Russia

  • Geers Quoted in WIRED on US Hackers' Strike on Russian Trolls


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  • US Withdrawal from Nuclear Arms Control Treaty Could Give Russia 'Free Rein'

    In congressional testimony, Atlantic Council’s Alexander Vershbow says US allies concerned ‘we  may have given a gift to President Putin’

    Although the Trump administration’s decision to withdraw from a Cold War era nuclear arms control treaty with Russia was “legally justified,” the decision could “give Russia free rein to rapidly deploy ground-launched versions of its newest cruise missiles and hypersonic weapons,” Alexander Vershbow, a distinguished fellow with the Atlantic Council’s Scowcroft Center for Strategy and Security, warned Congress on February 26.

    Vershbow, who is a former NATO deputy secretary general, testified to the House Armed Services Subcommittee on Strategic Forces that Washington’s “allies are concerned that, politically, we may have given a gift to [Russian] President [Vladimir] Putin, who has long sought to escape the INF Treaty’s limitations.”


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  • Is the Ukrainian Army Worthy of Greater Investment?

    Last year Washington finally gave Kyiv the javelin missiles it had been begging for. But the javelins are mostly symbolic and won’t change much on the frontlines. For more than six months, Washingtonhas been talking about giving Ukraine additional arms to improve its air and naval defenses. These arms are more likely after Russian ships attacked Ukrainian ones in November 2018. Some experts have put togetherlists of equipment that the United States could easily give or transfer.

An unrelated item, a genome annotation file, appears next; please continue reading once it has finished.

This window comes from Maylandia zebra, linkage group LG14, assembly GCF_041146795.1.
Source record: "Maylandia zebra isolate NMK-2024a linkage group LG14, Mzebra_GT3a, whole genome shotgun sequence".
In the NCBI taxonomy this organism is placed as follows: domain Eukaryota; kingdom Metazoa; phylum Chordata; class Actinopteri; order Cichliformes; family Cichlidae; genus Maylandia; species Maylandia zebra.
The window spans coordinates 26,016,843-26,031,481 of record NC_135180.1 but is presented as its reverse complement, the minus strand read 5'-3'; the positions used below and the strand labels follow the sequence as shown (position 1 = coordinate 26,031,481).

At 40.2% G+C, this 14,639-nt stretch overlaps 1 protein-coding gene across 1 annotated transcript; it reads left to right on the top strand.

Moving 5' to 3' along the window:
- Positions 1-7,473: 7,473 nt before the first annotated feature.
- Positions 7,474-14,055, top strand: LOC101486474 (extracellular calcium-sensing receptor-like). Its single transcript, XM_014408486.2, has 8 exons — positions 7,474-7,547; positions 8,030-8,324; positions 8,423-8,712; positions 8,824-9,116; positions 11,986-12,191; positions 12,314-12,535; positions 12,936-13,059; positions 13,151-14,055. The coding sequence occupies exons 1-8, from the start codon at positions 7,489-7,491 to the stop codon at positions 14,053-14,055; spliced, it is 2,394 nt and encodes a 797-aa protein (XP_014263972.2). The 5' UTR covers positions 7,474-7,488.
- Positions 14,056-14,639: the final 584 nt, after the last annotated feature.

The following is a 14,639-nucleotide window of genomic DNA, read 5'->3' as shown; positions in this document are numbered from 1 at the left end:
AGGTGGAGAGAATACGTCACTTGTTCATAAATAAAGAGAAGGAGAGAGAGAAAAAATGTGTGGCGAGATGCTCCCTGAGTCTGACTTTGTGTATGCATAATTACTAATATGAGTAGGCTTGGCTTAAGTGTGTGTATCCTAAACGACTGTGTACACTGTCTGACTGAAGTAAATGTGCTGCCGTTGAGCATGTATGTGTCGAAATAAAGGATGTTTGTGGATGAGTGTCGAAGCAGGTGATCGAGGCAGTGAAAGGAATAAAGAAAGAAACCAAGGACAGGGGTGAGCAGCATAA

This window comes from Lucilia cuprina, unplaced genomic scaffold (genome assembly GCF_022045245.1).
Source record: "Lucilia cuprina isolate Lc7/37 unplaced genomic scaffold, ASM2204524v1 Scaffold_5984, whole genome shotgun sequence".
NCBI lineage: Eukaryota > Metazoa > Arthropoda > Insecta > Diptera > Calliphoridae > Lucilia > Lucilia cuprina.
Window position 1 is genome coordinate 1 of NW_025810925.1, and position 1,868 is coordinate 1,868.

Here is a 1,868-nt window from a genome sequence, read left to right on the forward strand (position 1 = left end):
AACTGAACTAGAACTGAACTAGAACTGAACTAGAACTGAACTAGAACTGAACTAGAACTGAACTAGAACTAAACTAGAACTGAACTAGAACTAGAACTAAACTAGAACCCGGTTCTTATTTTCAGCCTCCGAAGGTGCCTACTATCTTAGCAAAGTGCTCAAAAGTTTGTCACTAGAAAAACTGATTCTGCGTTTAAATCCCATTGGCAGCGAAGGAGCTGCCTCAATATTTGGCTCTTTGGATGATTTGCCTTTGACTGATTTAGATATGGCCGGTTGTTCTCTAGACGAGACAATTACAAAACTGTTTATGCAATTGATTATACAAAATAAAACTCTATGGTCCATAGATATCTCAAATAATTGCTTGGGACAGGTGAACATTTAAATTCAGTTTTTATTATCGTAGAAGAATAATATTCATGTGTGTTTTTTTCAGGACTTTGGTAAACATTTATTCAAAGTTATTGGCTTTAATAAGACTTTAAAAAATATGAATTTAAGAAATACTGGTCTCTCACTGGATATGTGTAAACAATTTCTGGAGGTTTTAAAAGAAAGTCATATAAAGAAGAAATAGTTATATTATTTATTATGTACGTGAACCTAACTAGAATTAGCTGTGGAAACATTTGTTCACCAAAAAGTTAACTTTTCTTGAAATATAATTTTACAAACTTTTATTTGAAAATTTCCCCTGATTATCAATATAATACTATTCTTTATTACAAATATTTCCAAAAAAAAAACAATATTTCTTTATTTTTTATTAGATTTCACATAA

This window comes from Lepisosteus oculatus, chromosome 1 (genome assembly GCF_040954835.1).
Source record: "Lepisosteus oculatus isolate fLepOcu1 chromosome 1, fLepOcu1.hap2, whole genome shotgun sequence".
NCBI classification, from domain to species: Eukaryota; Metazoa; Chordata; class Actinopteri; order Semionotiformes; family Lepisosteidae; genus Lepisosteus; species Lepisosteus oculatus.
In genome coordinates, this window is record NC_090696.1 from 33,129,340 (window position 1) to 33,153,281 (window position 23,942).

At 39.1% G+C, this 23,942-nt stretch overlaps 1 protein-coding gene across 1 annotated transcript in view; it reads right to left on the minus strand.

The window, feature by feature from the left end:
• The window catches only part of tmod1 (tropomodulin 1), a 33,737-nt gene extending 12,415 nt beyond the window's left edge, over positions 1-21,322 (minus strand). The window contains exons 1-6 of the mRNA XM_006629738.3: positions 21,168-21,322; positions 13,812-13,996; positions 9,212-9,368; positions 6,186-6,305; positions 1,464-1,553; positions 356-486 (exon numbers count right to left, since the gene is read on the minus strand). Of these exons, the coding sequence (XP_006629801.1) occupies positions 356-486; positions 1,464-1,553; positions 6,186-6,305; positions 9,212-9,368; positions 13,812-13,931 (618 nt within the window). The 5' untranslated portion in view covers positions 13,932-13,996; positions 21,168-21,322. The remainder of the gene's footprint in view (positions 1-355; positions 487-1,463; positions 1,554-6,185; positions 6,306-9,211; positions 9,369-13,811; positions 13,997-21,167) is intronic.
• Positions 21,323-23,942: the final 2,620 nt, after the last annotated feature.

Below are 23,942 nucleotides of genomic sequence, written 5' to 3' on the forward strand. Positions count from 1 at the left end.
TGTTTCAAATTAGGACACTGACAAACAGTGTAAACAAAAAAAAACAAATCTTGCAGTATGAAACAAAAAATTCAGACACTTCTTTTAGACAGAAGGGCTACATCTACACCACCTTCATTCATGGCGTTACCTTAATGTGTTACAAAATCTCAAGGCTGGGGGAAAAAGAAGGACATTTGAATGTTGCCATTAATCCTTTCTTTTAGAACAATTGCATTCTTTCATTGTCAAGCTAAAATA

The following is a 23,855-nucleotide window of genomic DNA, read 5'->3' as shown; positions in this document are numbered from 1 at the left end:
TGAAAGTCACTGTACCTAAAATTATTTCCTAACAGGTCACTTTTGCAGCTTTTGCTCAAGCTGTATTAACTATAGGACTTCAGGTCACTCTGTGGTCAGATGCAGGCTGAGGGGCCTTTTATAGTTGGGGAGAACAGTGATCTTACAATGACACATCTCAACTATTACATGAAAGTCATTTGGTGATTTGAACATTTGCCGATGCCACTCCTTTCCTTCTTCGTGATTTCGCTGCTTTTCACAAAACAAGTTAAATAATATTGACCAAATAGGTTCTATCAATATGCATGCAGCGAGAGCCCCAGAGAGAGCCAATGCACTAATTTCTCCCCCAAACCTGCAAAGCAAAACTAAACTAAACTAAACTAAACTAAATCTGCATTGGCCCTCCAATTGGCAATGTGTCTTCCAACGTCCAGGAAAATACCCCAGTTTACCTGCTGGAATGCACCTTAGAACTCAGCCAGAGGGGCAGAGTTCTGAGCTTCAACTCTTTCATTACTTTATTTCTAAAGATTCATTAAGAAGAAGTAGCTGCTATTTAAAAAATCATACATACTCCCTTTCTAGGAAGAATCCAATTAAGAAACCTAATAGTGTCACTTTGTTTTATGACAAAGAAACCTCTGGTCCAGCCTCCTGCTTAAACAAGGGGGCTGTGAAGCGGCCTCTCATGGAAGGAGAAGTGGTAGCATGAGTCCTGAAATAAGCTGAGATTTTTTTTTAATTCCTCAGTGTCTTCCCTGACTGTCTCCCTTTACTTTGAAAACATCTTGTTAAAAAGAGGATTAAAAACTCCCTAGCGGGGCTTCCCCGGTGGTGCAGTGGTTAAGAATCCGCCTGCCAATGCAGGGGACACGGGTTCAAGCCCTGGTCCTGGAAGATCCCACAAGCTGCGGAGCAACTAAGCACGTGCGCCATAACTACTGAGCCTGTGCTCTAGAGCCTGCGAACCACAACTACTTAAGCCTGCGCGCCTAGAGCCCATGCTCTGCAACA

But before we get ahead of ourselves, Congress may wonder if the Ukrainian army is any good and whether the funds will go to waste. Is the Ukrainian army worthy of greater investment? 


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  • Let’s Make a Deal, Vladimir

    The ongoing political standoff in Venezuela offers an opportunity for Washington to get something it wants: a democratically elected president in Venezuela and one less vocal Russian ally in its backyard. The Trump Administration recently announced that it plans to leave Syria without any conditions. Russia is involved in both Venezuela and Syria, so if the United States thinks strategically, it can advance its interests by linking the two. The deal will be complicated but it’s worth a shot.


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  • More and More Russians Are Fleeing Oppression in Russia

    An oppressive political climate marked by a lack of rights and freedoms is now a key factor driving emigration from Russia, according to a new report from the Atlantic Council’s Eurasia Center. This is in stark comparison to emigration before 2012 when economic factors were the primary driver.

    Emigres who left Russia  after 2000 “are notably more critical of the Kremlin’s authoritarian policies” than those who left in the 1990s, but the newest batch—those who left after 2012—are unique in that they seem to have left primarily because of this oppression, write Eurasia Center Director John Herbst and Rutgers University professor, Sergei Erofeev, authors of The Putin Exodus: The New Russian Brain Drain


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  • The Putin Exodus

    pdfRead the Publication (PDF)